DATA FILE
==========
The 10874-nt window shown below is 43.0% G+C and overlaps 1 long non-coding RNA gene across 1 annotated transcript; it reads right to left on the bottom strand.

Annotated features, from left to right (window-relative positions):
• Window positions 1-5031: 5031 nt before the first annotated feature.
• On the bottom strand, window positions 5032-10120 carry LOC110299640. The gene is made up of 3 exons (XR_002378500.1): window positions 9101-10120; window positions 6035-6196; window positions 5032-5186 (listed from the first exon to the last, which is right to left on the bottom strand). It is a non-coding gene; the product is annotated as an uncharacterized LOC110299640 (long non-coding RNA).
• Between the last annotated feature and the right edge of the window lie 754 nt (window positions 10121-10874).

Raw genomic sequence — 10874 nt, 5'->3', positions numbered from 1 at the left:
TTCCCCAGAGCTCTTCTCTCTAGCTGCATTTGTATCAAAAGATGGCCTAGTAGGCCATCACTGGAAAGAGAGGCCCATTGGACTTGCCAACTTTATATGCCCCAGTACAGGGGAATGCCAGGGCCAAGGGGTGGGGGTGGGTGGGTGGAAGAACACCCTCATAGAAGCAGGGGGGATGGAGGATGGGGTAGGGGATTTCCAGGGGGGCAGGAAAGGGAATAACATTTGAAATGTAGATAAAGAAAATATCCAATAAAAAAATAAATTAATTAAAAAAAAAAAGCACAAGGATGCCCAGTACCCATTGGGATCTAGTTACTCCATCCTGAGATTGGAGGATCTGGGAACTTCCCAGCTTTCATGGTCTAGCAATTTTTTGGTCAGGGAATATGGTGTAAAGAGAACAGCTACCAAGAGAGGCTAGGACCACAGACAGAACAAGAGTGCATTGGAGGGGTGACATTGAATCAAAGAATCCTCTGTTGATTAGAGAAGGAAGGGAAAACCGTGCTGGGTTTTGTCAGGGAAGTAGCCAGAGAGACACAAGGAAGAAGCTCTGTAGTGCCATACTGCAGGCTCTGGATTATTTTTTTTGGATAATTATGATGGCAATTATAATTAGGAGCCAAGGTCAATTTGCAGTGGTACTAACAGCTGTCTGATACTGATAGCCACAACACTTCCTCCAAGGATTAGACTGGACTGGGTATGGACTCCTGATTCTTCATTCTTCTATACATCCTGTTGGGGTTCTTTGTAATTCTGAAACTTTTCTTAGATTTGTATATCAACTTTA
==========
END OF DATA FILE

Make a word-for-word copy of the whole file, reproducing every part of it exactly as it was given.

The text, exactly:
The 10874-nt window shown below is 43.0% G+C and overlaps 1 long non-coding RNA gene across 1 annotated transcript; it reads right to left on the bottom strand.

Annotated features, from left to right (window-relative positions):
• Window positions 1-5031: 5031 nt before the first annotated feature.
• On the bottom strand, window positions 5032-10120 carry LOC110299640. The gene is made up of 3 exons (XR_002378500.1): window positions 9101-10120; window positions 6035-6196; window positions 5032-5186 (listed from the first exon to the last, which is right to left on the bottom strand). It is a non-coding gene; the product is annotated as an uncharacterized LOC110299640 (long non-coding RNA).
• Between the last annotated feature and the right edge of the window lie 754 nt (window positions 10121-10874).

Raw genomic sequence — 10874 nt, 5'->3', positions numbered from 1 at the left:
TTCCCCAGAGCTCTTCTCTCTAGCTGCATTTGTATCAAAAGATGGCCTAGTAGGCCATCACTGGAAAGAGAGGCCCATTGGACTTGCCAACTTTATATGCCCCAGTACAGGGGAATGCCAGGGCCAAGGGGTGGGGGTGGGTGGGTGGAAGAACACCCTCATAGAAGCAGGGGGGATGGAGGATGGGGTAGGGGATTTCCAGGGGGGCAGGAAAGGGAATAACATTTGAAATGTAGATAAAGAAAATATCCAATAAAAAAATAAATTAATTAAAAAAAAAAAGCACAAGGATGCCCAGTACCCATTGGGATCTAGTTACTCCATCCTGAGATTGGAGGATCTGGGAACTTCCCAGCTTTCATGGTCTAGCAATTTTTTGGTCAGGGAATATGGTGTAAAGAGAACAGCTACCAAGAGAGGCTAGGACCACAGACAGAACAAGAGTGCATTGGAGGGGTGACATTGAATCAAAGAATCCTCTGTTGATTAGAGAAGGAAGGGAAAACCGTGCTGGGTTTTGTCAGGGAAGTAGCCAGAGAGACACAAGGAAGAAGCTCTGTAGTGCCATACTGCAGGCTCTGGATTATTTTTTTTGGATAATTATGATGGCAATTATAATTAGGAGCCAAGGTCAATTTGCAGTGGTACTAACAGCTGTCTGATACTGATAGCCACAACACTTCCTCCAAGGATTAGACTGGACTGGGTATGGACTCCTGATTCTTCATTCTTCTATACATCCTGTTGGGGTTCTTTGTAATTCTGAAACTTTTCTTAGATTTGTATATCAACTTTA